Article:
Several months ago I received a review copy of Glenn R. Paauw’s book Saving the Bible from Ourselves (review coming soon). Paauw describes the problems with Bible design and the need for a readable Bible that’s made specifically to do the #1 thing we should be doing with the Bible – reading it. The need for a reading Bible is why Crossway’s ESV Reader’s Bible, Six-Volume Set was created. The typical Bible is a series of compromises. The text usually has to share space with footnotes and references. The font size and leading are reduced in order to make...Read More
The Holman KJV Reader’s Bible was designed with reading in mind. It’s a Bible without all the other apparatus that gets in the way – chapter and verse numbers, reference and footnote keys, section headings, etc. I like being able to read God’s Word without the hindrances and distractions that are found in the typical Bible. A KJV that focuses on reading is something I’ve wanted for a long time. The Holman is very much their KJV version of the Crossway ESV Reader’s Bible. In this review I’ll make comparisons with the ESV, so if you’re familiar with Crossway’s...Read More
There are not many single-column paragraph KJV’s on the market. When a new one comes along I take notice. I long for a layout that sets the text in a pretty layout. That’s something the KJV almost never gets. It doesn’t have to have section headings, references, or even verse numbers. Recently I’ve wanted a paragraph KJV without verse numbers. I don’t always want markings that slow down readability and comprehension. Local Church Bible Publishers’ latest Bible is a single-column paragraph in large print with no verse numbers. It costs $57. Let’s take a look. UPDATE – After posting...Read More
Here’s a quick comparison between three of my favorite Cambridge KJV’s: Concord, Large Print Text, and Cameo. The Concord and Cameo both have 8-point fonts. The Large Print Text has a 10-point. I love all three equally and use them for different purposes. I’ve preach from all three and all three are great in the pulpit. I usually prefer to preach from larger fonts and consider the Large Print Text to be the best for preaching. The Cameo is by far the best for carry. If you want to do any detailed study the Concord is the best choice...Read More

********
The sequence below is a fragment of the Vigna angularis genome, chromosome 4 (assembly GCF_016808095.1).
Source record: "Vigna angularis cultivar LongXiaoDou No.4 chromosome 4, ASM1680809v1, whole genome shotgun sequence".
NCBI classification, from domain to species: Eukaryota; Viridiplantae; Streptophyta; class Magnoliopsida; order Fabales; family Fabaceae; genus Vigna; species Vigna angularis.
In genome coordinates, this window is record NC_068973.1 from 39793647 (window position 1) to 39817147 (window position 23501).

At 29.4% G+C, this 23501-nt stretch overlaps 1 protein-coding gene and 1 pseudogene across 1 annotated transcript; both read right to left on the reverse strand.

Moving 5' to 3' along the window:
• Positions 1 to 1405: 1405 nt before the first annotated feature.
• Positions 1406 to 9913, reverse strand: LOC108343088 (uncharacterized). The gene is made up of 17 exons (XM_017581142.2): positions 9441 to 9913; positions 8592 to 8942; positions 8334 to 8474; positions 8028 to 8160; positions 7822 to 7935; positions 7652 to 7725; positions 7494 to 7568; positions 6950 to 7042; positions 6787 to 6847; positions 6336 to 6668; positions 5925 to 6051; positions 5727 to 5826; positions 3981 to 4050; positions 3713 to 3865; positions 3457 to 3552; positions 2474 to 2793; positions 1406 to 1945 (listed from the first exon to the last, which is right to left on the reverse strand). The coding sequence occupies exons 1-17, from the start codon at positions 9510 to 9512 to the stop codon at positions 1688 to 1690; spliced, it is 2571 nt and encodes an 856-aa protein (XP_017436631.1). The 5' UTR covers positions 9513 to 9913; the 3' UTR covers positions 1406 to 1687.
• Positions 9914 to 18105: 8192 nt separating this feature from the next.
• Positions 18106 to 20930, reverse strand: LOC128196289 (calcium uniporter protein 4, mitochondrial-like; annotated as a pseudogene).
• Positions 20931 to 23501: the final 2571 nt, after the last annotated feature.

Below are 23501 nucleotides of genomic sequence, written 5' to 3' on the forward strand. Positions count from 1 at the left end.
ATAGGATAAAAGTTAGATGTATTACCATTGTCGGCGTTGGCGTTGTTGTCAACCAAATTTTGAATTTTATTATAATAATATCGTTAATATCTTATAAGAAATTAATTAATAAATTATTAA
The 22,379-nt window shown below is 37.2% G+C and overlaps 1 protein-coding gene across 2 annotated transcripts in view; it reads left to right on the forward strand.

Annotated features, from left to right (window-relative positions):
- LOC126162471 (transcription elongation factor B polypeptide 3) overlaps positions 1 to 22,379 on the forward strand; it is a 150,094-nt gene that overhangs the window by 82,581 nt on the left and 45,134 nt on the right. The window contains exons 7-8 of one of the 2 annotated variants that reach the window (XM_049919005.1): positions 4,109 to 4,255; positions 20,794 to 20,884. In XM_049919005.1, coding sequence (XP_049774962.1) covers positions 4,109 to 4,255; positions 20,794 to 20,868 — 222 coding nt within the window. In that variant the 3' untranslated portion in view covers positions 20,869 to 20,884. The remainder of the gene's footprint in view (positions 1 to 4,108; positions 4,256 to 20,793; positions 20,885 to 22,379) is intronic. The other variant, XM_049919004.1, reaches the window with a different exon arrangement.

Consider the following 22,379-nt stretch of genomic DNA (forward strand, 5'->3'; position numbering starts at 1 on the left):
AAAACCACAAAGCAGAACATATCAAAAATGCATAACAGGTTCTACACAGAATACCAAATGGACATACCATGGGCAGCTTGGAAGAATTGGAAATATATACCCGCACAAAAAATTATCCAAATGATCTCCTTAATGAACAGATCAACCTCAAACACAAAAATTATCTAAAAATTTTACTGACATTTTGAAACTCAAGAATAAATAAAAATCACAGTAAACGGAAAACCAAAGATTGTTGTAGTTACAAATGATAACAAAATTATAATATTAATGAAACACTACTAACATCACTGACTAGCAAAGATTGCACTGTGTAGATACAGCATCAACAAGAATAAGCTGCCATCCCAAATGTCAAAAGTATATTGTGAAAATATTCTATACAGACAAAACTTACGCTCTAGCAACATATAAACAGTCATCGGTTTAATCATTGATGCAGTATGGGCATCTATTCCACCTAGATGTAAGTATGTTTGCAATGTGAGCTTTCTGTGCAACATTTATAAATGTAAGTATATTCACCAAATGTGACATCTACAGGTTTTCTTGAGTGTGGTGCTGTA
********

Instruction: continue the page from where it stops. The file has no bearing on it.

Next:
The ESV Reader’s Bible was designed for reading in mind. Rather than cluttering up the text with distractions such as numbers and links, section headings, and footnotes, this Bible presents to the reader just the text of Scripture. This creates a Bible that is perfect for reading. Pros Reads like a book Cons Construction quality may vary Features 2011 ESV Cloth hardcover Slip case Sewn binding 9-point font Black letter Single column Paragraph format 2 Ribbons 4 Maps 8 x 5.5 x 1.5 SRP $29.99 ISBN: 9781433544149 Buy from Amazon: ESV Reader’s Bible Buy from Crossway: ESV Reader’s Bible I’ve lately been drawn more toward hardcover editions. Most hard covers are cheaply made and lack style. This one is what I’ve been looking for. This one is cloth and looks and feels like an old book. It is two-tone with burgundy and greenish-grey and has four spinal hubs. It comes in a slip case that adds to the elegance. I don’t know why I like the cover and slip case as much as I do, but they’re part of what draws me to read this edition. The binding is sewn and it has no trouble staying open at any page. It feels great in the hand and it’s a joy to use. The paper has the slight cream tint that I like. To me it looks and feels like...Read More
Choosing a Bible
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